“I stopped writing negative reviews because all I was doing was annoying people who might employ me when I graduate, and there’s no point in being cruel. It’s fine to be critical – sometimes even mean – but constructive criticism is always best. It’s rude to both the theatre makers and your readers to take the piss out of a show and not give a careful and considered approach to what went wrong.

If I’m going to be really negative about a show, instead of just slating it, I’d rather engage with it on a political level. That way, I can explain why the show had issues.Florence Screenshot 1 Sometimes I am too finicky though. I went to the theatre with a friend recently and I think I weirded her out by asking: Do you think this is problematic?’ during the interval!”

However, although she’s been blogging for a few months, Florence is adamant that writing is not her end-goal.

“I don’t want to be a critic and I don’t want to be a journalist. I don’t think I have a ‘writing style’ either –  other than an overuse of parentheses and a reliance on long paragraphs.”

“I write blog posts for fun.” she continued, “This is something I’m doing while at university, and I’ve met lots of cool people doing it, but being a critic is just not what I want to do with my life.”

Instead, Florence wants to be a director, and theatre has always been a big part of her life.

She has seen a variety of productions, but for her, it all started with a production of Oresteia. “It’s still my favourite play. I know half of it off by heart. Most theatre fans hum along to their favourite showstoppers in the shower. I recite bits of Oresteia in the shower.”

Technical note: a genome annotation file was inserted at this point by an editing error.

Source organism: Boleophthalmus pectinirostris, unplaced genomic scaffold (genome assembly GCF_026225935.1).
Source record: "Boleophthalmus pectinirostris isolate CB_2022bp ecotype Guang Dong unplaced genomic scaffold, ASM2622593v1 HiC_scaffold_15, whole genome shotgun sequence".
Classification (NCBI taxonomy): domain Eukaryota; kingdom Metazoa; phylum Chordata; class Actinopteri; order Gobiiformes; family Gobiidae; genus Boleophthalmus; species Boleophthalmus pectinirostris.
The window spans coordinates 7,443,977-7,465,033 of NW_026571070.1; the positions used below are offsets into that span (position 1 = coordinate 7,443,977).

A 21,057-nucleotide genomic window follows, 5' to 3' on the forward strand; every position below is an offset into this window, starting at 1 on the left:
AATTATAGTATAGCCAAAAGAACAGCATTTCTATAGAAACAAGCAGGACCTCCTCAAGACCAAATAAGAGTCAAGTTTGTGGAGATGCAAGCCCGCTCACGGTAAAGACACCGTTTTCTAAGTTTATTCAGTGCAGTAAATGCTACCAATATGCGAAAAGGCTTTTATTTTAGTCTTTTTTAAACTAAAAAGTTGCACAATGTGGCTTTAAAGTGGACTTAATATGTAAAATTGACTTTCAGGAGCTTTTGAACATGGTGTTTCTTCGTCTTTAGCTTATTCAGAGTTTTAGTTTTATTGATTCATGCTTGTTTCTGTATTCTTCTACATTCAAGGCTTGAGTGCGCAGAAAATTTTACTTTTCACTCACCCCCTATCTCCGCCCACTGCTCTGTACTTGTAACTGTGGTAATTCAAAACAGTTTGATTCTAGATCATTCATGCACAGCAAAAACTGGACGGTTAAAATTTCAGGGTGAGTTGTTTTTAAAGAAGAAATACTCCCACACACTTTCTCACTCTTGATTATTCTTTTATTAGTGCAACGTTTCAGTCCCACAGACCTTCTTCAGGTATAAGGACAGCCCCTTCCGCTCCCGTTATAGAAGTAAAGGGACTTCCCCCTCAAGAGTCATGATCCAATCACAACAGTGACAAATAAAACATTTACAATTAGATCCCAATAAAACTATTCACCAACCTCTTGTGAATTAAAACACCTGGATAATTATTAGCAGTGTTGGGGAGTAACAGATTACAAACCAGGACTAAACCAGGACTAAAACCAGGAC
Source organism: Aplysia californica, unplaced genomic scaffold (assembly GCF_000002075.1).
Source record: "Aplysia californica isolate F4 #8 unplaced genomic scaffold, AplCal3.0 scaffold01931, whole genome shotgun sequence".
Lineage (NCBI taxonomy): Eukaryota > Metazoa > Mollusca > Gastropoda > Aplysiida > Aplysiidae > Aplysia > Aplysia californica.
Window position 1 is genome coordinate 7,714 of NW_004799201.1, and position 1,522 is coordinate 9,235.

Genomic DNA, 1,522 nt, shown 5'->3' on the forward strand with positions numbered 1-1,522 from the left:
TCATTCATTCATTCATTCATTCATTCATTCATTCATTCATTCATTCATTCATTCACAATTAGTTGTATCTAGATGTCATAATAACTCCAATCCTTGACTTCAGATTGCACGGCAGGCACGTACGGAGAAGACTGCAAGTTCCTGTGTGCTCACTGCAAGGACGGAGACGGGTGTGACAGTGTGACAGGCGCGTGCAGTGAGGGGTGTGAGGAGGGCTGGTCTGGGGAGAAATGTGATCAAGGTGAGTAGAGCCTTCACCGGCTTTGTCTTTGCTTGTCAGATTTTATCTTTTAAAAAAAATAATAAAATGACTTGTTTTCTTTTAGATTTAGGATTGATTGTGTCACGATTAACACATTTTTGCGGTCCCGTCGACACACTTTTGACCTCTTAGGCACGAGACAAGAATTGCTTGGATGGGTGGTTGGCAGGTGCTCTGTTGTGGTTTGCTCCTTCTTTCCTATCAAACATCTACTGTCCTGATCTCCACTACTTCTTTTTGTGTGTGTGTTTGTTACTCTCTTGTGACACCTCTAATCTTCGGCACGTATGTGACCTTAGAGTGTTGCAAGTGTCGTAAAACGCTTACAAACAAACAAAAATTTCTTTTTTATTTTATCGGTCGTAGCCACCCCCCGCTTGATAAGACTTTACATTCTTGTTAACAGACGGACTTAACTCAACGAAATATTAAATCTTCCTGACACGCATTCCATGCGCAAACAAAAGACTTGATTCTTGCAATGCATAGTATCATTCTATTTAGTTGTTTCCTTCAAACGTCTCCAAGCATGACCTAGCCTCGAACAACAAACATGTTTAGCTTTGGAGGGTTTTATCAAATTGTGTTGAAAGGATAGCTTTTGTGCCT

As someone who is not so much of a theatre kid, I steered the conversation towards a common interest of ours – Shakespeare.

As part of the BA English course at the University of Nottingham, both Florence and I chose a module title Shakespeare’s Histories: Critical Approaches. The texts we looked at were Richard II, Henry IV Part 1, Henry IV Part 2, and Henry V.

Shakespeare’s Histories has been one of the most enjoyable aspects of studying English at Nottingham so far.” Florence said, “The plays we studied will always have a fond place in my heart; the module really got me into the degree. I think it helped me settle in. And I met you through Shakespeare’s Histories, so that’s always a plus.”